Three Steps of Service: Bookending Your Clients
If you’ve read “Blink: The Power of Thinking Without Thinking” by Malcolm Gladwell, then you know his research indicates first impressions are intuitive, powerful, and made in a matter of seconds. There are many books and articles that share how to make a memorable and positive first impression. Yet, when it comes to customer service, first impressions are only half of the story. A good first impression can be completely undone by a bad last impression.
YOUR SERVICE SHOULD NOT EVAPORATE
Let’s say you go to your favorite restaurant, and they greet you warmly and seat you right away at your preferred table. The wait staff is attentive. The food tastes great. But when it comes time to pay your check, you can’t find your server anywhere. You try to catch the eye of any employee, and you still can’t get service. Although you may feel compassion for your poor waiter or waitress—who you imagine must be trapped under a boulder somewhere struggling to break free—you begin to consider billing the restaurant for your sitter’s overtime.
In this scenario, even though your meal was good, your last impression—the interminable wait for your check—will probably color your whole dining experience. You will also most likely hesitate to give the restaurant your business in the future. In customer service, a last impression is equally as memorable as a first impression.
THE IMPORTANCE OF A GOOD GOODBYE
The Three Steps of Service— a warm and sincere greeting, meeting the guest’s needs, and a fond farewell—are part of the Gold Standards at The Ritz-Carlton. Diana Oreck, Former Vice President of The Ritz-Carlton Leadership Center points out that, “The arrival and the departure bookend a customer’s experience. The last few moments can reinforce everything that went before—good or bad.”
If your customer had any challenges with your service or product, a bad good-bye only compounds the problem. For example, if your customer experienced several defects, and then receives a bill that is inaccurate, you’ve verified his or her belief that your organization is substandard from beginning to end.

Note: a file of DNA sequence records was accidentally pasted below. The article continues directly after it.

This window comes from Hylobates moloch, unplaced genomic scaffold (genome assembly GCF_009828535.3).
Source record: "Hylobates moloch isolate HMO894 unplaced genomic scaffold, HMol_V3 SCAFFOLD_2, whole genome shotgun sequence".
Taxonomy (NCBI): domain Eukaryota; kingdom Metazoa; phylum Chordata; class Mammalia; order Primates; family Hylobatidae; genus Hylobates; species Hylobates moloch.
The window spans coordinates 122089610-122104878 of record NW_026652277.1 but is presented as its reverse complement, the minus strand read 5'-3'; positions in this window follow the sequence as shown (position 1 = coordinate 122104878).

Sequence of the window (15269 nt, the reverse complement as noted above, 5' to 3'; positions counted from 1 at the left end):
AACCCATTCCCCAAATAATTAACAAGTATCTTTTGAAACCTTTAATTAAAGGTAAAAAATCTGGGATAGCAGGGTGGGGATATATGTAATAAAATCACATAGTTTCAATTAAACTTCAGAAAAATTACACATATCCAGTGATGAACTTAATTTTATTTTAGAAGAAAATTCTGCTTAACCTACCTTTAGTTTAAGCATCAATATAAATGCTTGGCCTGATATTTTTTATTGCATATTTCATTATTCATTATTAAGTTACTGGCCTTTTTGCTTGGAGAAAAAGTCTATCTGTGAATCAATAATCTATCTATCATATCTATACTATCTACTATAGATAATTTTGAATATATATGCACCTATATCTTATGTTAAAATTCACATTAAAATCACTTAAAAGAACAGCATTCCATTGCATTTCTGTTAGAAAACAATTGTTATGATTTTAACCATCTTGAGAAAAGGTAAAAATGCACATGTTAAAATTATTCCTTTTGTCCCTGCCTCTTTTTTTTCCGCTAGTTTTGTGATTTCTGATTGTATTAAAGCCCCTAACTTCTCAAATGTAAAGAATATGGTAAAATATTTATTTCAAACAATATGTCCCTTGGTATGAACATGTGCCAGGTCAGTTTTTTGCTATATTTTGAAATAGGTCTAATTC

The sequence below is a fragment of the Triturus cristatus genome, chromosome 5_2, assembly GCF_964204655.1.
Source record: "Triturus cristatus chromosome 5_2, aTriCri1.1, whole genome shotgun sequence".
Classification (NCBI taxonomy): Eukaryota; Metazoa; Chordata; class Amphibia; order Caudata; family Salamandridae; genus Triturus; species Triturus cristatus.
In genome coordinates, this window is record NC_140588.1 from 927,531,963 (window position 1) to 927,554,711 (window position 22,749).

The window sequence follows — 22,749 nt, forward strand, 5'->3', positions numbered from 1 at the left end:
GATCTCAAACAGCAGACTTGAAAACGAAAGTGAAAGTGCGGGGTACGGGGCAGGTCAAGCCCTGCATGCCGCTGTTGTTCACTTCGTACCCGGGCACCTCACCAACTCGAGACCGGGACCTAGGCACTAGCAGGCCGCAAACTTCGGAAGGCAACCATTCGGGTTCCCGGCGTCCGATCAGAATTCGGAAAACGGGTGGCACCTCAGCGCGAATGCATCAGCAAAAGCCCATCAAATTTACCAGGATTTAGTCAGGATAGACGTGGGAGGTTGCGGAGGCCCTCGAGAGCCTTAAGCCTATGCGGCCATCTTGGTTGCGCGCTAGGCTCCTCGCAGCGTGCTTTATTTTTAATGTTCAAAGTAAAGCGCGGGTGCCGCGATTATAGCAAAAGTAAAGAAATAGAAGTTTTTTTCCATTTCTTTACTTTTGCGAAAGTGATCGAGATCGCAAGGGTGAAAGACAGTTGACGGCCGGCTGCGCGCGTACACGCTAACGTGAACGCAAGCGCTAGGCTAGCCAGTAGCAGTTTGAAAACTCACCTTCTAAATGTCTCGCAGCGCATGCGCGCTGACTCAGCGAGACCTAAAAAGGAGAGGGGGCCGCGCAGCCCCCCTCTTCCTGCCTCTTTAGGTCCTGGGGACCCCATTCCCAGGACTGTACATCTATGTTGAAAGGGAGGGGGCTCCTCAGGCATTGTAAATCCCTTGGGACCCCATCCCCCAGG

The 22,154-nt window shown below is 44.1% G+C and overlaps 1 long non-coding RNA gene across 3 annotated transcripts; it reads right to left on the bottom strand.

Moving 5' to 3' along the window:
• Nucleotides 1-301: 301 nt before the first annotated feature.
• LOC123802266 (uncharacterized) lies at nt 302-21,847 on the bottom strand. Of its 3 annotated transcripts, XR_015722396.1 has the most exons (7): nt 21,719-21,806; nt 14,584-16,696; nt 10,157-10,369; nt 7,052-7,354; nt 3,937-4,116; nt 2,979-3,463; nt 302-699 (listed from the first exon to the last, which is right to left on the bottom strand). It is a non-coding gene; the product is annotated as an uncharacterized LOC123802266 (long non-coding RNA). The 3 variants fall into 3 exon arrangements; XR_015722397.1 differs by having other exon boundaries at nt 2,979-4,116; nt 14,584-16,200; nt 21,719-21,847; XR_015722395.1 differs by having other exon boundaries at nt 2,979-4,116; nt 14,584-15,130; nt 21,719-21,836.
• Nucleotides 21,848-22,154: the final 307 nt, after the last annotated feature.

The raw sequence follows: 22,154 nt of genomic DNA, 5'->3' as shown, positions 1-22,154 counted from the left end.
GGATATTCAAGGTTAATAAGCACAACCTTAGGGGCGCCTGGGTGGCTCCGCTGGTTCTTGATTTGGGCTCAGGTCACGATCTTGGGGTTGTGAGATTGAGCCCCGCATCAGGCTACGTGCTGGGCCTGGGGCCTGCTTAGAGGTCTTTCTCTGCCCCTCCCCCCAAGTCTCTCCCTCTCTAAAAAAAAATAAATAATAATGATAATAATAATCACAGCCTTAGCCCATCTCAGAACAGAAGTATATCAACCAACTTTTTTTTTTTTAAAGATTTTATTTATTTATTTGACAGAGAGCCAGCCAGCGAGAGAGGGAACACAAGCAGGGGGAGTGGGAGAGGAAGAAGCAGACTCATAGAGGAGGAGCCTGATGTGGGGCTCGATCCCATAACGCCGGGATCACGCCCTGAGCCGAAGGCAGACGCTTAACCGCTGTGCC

On the other hand, if your client has experienced short-comings in your products or services, a fond farewell can help save the entire experience. It can also redeem a marginal customer experience and elevate it into something memorable. You can achieve this by recognizing the customers’ past difficulties, resolving any outstanding issues, and by expressing sincerity, kindness and gratitude to your customers. Your clients have many choices,, and just because they did business with you today, does not mean that they will return tomorrow. The fond farewell is an opportunity to let your customers know how much you appreciate their business.
THINK RELATIONSHIP—NOT TRANSACTION
Often, companies and organizations neglect making a sense of departure special because they already have their money, and their transaction is complete. Customer experience transcends transactions. Your relationship—your genuine care for your customer—shouldn’t stop when money has changed hands. The way to cultivate customer loyalty is to continually embrace the customer relationship.
When you express sincere and genuine care for your customers—that extends from a warm greeting to a fond farewell—you’re not only making lasting impressions, but also creating positive ambassadors for your brand. ∞
The Ritz-Carlton Leadership Center offers advisory services, courses and presentations to organizations that wish to benchmark the award-winning business practices of The Ritz-Carlton. Your organization can learn about The Ritz-Carlton methodology for customer service, employee engagement and leadership development. We also guide organizations through a multi-step process in order to achieve sustainable culture transformation.